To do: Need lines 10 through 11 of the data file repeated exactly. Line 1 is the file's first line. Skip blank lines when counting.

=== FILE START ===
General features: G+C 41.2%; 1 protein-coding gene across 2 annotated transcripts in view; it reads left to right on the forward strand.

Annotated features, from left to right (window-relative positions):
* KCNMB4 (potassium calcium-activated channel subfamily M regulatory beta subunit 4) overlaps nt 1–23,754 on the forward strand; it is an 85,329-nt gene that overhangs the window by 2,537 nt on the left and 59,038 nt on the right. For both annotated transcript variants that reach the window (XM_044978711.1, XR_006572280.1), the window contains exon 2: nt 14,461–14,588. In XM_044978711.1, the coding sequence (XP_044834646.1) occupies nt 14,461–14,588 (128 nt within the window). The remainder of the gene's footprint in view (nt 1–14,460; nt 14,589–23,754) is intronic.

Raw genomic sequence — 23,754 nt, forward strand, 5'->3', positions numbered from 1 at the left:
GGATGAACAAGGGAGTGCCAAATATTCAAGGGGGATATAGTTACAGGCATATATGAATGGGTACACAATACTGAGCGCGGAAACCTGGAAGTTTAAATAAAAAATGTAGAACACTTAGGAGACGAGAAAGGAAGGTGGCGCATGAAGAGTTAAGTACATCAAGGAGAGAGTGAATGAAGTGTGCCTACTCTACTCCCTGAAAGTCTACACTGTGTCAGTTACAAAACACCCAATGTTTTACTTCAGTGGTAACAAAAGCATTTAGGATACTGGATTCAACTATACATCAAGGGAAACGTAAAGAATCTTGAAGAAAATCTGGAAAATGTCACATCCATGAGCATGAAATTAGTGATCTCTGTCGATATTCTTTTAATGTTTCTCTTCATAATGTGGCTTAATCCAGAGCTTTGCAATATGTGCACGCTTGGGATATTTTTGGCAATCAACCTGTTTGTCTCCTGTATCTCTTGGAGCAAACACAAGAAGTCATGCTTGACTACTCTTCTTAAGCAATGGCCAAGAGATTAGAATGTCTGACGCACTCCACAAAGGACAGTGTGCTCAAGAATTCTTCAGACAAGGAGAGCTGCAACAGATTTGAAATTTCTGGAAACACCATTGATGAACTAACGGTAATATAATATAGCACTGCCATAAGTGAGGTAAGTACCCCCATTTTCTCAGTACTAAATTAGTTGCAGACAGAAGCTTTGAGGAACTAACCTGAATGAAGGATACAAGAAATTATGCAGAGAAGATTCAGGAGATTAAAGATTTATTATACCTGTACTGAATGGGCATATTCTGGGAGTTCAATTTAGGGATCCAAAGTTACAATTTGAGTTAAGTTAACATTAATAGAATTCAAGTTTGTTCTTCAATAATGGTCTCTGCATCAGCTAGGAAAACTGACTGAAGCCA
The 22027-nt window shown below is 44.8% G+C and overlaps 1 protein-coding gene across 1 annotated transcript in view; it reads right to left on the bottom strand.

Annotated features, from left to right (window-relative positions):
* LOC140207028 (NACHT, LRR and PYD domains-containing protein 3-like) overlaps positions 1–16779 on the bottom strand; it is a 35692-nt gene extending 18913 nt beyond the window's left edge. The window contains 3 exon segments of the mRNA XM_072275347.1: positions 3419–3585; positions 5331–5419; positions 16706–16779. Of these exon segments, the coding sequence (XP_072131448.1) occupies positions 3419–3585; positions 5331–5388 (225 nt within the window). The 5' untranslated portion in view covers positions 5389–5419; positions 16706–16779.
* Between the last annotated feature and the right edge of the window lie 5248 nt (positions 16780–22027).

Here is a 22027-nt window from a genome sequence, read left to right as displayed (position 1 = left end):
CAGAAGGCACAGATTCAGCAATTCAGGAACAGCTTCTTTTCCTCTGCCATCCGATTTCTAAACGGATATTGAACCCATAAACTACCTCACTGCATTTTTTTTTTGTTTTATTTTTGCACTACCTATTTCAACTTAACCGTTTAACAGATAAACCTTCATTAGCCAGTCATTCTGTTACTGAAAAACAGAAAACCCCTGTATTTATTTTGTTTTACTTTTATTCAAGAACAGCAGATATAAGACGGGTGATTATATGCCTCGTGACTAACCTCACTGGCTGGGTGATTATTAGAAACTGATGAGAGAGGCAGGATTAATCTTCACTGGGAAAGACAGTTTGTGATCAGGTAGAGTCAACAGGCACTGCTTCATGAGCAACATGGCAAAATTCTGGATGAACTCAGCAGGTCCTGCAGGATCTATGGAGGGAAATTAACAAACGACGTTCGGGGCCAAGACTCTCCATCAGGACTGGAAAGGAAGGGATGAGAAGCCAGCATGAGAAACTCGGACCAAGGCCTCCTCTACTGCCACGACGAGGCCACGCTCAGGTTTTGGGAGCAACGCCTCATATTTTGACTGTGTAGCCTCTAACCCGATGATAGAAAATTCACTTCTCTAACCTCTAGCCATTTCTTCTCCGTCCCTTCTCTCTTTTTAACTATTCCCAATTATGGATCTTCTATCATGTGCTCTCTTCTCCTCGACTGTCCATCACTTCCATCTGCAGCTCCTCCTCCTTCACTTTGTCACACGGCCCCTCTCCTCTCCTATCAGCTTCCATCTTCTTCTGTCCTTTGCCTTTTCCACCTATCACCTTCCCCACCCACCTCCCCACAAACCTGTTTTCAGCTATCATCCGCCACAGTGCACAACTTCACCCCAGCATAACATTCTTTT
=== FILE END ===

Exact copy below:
Here is a 22027-nt window from a genome sequence, read left to right as displayed (position 1 = left end):
CAGAAGGCACAGATTCAGCAATTCAGGAACAGCTTCTTTTCCTCTGCCATCCGATTTCTAAACGGATATTGAACCCATAAACTACCTCACTGCATTTTTTTTTTGTTTTATTTTTGCACTACCTATTTCAACTTAACCGTTTAACAGATAAACCTTCATTAGCCAGTCATTCTGTTACTGAAAAACAGAAAACCCCTGTATTTATTTTGTTTTACTTTTATTCAAGAACAGCAGATATAAGACGGGTGATTATATGCCTCGTGACTAACCTCACTGGCTGGGTGATTATTAGAAACTGATGAGAGAGGCAGGATTAATCTTCACTGGGAAAGACAGTTTGTGATCAGGTAGAGTCAACAGGCACTGCTTCATGAGCAACATGGCAAAATTCTGGATGAACTCAGCAGGTCCTGCAGGATCTATGGAGGGAAATTAACAAACGACGTTCGGGGCCAAGACTCTCCATCAGGACTGGAAAGGAAGGGATGAGAAGCCAGCATGAGAAACTCGGACCAAGGCCTCCTCTACTGCCACGACGAGGCCACGCTCAGGTTTTGGGAGCAACGCCTCATATTTTGACTGTGTAGCCTCTAACCCGATGATAGAAAATTCACTTCTCTAACCTCTAGCCATTTCTTCTCCGTCCCTTCTCTCTTTTTAACTATTCCCAATTATGGATCTTCTATCATGTGCTCTCTTCTCCTCGACTGTCCATCACTTCCATCTGCAGCTCCTCCTCCTTCACTTTGTCACACGGCCCCTCTCCTCTCCTATCAGCTTCCATCTTCTTCTGTCCTTTGCCTTTTCCACCTATCACCTTCCCCACCCACCTCCCCACAAACCTGTTTTCAGCTATCATCCGCCACAGTGCACAACTTCACCCCAGCATAACATTCTTTT